EHN Personal Thought · Indonesia · Insurance · Syariah / sharia · Takaful

The Next Wave of (Re)Takaful Industry in Indonesia

Erwin Noekman – (Re)Takaful Practitioner

When in Rome, act like a Roman. The phrase would also applicable when we were in Indonesia. So called, we must have a local wisdom when do trade in Indonesia. Takaful may not be too familiar if you ask a man on the street, rather they called it “sharia insurance”. As well as, “sharia bank” which refers to Islamic bank.

With huge and potential market, Indonesia cannot be overlooked nor underestimated. As a unique market, there are several issues in Indonesia (re)takaful industry which may change the current landscape. The first to be discussed is current market structure, then environment due to regulations change, capacity, market openness and also the spin-off.

Firstly let us see the (re)takaful market in Indonesia. Prior to 2003, there were only 2 full fledge takaful operators in Indonesia. After the regulator gave permission for (re)insurance companies utilises their takaful windows, Indonesia recorded a tremendous growth in terms of numbers of players as well as contributions.

Time after time, regulators introduced laws and regulations to govern the market. One of the action where (re)takaful operators in Indonesia used to have mudharaba scheme on their aqad (insurance contract), but later, regulator only permitted the usage of wakala on insurance scheme in Indonesia.

As we can see from below table, the number of operators had grown almost triple from 18 to become 49 by the end of 2014. It shows that the market is very potential and still attractive. Even in family takaful, the top player dominated by windows from joint-ventures insurance companies. Whilst in general takaful, top player also dominated from windows of captive companies.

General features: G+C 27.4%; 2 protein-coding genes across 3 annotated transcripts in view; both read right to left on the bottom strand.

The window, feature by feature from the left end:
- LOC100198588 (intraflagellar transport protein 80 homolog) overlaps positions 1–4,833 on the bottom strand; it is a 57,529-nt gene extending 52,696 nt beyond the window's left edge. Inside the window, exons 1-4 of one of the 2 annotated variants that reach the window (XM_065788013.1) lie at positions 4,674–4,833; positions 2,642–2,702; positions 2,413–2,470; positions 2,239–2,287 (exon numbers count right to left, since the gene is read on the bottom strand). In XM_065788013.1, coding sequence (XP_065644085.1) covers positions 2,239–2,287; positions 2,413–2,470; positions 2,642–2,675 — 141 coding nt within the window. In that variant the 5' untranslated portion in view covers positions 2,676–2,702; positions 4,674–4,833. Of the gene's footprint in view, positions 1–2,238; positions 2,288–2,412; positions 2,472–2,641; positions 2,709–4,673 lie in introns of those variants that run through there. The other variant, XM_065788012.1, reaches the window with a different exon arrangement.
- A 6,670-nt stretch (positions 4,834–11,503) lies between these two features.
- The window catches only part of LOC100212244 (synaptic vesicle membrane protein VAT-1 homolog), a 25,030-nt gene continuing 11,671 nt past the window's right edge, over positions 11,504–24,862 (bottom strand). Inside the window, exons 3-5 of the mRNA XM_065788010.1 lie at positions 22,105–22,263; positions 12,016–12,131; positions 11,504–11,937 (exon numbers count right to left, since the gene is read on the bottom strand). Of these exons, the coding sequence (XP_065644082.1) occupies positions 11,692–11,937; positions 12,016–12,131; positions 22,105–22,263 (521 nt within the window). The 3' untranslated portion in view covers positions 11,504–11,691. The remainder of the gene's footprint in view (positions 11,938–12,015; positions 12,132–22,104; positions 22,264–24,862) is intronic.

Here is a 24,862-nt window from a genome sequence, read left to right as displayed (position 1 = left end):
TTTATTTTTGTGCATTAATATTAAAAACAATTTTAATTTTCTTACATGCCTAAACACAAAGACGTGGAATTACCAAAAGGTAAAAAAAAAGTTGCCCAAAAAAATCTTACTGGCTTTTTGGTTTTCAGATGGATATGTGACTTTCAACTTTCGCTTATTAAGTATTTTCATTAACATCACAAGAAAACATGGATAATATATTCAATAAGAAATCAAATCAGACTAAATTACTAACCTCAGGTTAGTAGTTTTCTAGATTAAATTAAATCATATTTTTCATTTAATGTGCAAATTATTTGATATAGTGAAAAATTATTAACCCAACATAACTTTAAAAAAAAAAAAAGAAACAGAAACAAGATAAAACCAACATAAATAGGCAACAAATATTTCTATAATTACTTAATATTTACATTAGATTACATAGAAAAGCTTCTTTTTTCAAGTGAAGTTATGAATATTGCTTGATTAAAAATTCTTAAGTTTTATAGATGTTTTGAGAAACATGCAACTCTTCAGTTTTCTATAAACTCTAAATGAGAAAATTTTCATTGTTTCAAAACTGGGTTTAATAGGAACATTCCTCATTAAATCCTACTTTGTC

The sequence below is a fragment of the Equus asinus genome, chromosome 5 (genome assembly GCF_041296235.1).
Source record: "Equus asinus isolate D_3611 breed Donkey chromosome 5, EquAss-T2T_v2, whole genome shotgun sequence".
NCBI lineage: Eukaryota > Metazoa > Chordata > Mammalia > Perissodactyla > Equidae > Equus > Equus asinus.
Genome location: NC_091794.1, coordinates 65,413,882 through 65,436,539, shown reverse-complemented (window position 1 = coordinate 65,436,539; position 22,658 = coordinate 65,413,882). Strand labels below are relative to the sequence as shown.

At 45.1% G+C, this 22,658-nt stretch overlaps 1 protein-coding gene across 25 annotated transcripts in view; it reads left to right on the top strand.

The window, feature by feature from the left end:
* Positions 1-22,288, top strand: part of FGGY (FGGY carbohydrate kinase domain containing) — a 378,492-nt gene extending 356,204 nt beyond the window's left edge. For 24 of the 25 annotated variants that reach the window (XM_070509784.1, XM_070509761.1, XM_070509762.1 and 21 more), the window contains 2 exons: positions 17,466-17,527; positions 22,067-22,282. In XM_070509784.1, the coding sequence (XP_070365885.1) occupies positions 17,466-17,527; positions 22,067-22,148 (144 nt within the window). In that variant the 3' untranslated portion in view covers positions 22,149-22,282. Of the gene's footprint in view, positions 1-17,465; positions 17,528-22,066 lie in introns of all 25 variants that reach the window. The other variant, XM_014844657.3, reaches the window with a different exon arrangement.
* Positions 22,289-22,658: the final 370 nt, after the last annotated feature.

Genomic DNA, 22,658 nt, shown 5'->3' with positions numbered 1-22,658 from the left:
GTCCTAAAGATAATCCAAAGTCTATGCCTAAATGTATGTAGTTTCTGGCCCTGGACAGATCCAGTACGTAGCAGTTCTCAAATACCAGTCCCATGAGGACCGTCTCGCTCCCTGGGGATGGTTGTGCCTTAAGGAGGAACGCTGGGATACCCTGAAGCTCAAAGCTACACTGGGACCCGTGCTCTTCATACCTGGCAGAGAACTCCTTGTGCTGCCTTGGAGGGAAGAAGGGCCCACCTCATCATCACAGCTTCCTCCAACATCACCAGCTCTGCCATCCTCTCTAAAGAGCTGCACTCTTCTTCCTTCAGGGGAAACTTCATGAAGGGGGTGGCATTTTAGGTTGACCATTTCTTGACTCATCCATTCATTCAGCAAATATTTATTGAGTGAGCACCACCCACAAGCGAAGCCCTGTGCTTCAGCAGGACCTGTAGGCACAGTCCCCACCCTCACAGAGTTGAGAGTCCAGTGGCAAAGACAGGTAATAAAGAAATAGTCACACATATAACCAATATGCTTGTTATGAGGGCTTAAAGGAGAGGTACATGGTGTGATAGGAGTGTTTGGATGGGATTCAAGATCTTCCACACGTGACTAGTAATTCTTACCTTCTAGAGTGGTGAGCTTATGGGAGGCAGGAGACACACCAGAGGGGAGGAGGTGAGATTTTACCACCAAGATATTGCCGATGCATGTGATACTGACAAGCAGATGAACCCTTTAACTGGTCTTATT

The gross contribution of all (re)takaful operators in Indonesia also recorded a fantastic growth over a decade. In total, there were more than ten times from the initial productions. This leads us to the conclusion that the market is still huge and potentials are there.
Over years, there were time when takaful operators faced good time and hard time. For general takaful, the year of 2012 was a golden moment when most operators benefits from leverage on down-payment system on ijarah (sharia based leasing). The figure at that time was recorded almost double at that time. At the other end, 2014 was a challenging year for top operators, where they produced smaller figure on their books. Not many operators closed their books with positive growth last year. It is believed that takaful, as compliments products of Islamic bank, were heavily affected by the shrinkage of their portfolio. Two largest Islamic banks in Indonesia were put on hold and internally consolidated rather than disbursed their funds.

It was heard, that in near future, regulator would try to re-apply this leverage system to encourage (general) takaful market share. For this, I personally see act can be treated as positive as well as negative. It certainly will boost the contribution of (general) takaful, as what happen back in 2012. On the other side, this may only be a short-time treatment. If later, the leverage to be lifted, then the contribution may decline again.